Why does this happen? It’s obvious. Every high-tech company has people called “Product Managers” (PMs) whose job it is to work with customers and management and engineers to define what products should do. No PM in history has ever said “This seems to be working pretty well, let’s leave it the way it is.” Because that’s not bold. That’s not visionary. That doesn’t get you promoted
The evidence suggests that for mass-market products used by on the order of 10⁷ people, it’s really difficult to predict which changes will be experienced as stupid, broken, and insulting.
Harsh — but, as someone on the receiving end of these kinds of changes, it often feels true. These changes can sometimes be well-intentioned and constructive, but they are delivered at a rapid-fire pace that is disorientating. Users do not want to learn and re-learn software; they — we — want to edit photos, or browse the web, or send an email. By making workflow-breaking UI changes, software vendors are effectively punishing users for their loyalty.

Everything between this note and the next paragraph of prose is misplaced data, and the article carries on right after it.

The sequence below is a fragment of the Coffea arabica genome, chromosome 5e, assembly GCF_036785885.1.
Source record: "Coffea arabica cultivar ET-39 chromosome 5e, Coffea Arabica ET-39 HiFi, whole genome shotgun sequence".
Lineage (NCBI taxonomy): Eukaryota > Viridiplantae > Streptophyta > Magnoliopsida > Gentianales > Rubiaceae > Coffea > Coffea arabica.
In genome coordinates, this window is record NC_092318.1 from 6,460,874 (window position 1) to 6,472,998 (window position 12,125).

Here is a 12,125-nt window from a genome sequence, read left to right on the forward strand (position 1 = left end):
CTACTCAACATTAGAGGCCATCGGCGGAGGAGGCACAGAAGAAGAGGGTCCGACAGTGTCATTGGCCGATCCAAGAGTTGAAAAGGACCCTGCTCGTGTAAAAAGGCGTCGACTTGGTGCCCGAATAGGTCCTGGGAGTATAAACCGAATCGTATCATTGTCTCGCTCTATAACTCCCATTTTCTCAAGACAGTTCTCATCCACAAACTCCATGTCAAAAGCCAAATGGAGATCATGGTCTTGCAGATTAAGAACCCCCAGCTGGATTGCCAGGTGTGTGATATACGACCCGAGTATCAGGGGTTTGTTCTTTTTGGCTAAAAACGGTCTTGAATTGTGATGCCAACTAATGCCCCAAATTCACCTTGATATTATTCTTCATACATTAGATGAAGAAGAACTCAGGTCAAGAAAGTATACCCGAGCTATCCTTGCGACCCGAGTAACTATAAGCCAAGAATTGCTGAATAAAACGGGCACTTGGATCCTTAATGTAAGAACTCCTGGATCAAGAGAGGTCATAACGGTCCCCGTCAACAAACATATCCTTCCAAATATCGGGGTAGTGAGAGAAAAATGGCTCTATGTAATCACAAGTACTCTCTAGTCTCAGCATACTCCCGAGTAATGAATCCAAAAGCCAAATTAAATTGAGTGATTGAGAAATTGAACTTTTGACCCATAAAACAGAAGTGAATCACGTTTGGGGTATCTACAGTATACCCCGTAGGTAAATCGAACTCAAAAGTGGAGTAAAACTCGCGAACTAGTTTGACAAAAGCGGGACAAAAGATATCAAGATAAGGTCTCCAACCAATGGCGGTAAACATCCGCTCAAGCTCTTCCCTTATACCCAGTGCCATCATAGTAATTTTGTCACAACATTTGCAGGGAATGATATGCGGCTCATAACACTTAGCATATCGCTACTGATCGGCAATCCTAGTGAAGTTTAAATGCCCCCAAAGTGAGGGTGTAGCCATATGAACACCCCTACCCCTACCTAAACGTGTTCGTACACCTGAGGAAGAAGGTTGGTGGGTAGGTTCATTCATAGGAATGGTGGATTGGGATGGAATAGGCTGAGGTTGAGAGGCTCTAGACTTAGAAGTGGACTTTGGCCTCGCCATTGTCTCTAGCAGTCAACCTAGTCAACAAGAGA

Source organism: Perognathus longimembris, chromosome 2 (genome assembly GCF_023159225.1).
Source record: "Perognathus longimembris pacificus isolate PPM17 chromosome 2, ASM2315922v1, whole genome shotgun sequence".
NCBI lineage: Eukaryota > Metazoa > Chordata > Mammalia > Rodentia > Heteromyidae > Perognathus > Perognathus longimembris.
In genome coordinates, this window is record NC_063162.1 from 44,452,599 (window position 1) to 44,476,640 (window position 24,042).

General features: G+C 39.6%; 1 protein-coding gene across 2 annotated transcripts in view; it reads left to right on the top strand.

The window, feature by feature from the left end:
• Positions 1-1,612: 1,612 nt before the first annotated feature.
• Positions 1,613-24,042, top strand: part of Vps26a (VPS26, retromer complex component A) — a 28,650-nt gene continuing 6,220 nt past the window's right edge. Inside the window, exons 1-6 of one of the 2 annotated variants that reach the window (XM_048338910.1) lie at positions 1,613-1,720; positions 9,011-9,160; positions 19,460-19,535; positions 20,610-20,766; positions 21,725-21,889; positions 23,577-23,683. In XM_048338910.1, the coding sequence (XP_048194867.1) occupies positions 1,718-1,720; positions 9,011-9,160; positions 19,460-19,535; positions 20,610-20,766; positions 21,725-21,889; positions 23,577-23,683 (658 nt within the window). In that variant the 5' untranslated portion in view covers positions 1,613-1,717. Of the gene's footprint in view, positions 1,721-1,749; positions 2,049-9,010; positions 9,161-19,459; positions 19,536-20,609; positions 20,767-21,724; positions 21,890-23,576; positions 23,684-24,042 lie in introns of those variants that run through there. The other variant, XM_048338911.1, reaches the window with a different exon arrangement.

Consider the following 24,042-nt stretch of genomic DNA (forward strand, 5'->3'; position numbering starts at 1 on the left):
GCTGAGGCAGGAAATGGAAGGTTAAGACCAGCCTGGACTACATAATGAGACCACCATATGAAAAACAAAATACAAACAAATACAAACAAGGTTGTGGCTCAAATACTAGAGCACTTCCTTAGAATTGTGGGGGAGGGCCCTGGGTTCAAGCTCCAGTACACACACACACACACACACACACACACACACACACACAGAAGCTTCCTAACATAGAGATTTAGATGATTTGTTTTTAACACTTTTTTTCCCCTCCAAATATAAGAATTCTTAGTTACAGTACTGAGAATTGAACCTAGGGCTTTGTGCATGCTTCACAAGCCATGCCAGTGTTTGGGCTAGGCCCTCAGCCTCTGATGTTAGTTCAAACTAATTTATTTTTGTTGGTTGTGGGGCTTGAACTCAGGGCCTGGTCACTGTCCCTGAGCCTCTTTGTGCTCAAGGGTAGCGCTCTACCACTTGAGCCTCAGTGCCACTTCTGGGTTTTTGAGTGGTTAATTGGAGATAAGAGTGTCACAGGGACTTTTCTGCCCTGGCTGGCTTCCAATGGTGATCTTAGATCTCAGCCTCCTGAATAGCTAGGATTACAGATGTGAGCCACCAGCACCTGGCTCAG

That is not to imply that things cannot change. The beauty of software is that it can be updated and iterated-upon, and high-speed internet connections mean that updates can be installed without shipping a whole new disk. But the prevalence of automatic updates and the software-as-a-service model means that users have lost information about what will change before they update, and have little control over when a new version is installed. Some vendors have adjusted to this by adding first-run tutorials, but that is not a substitute for making fewer and more careful changes.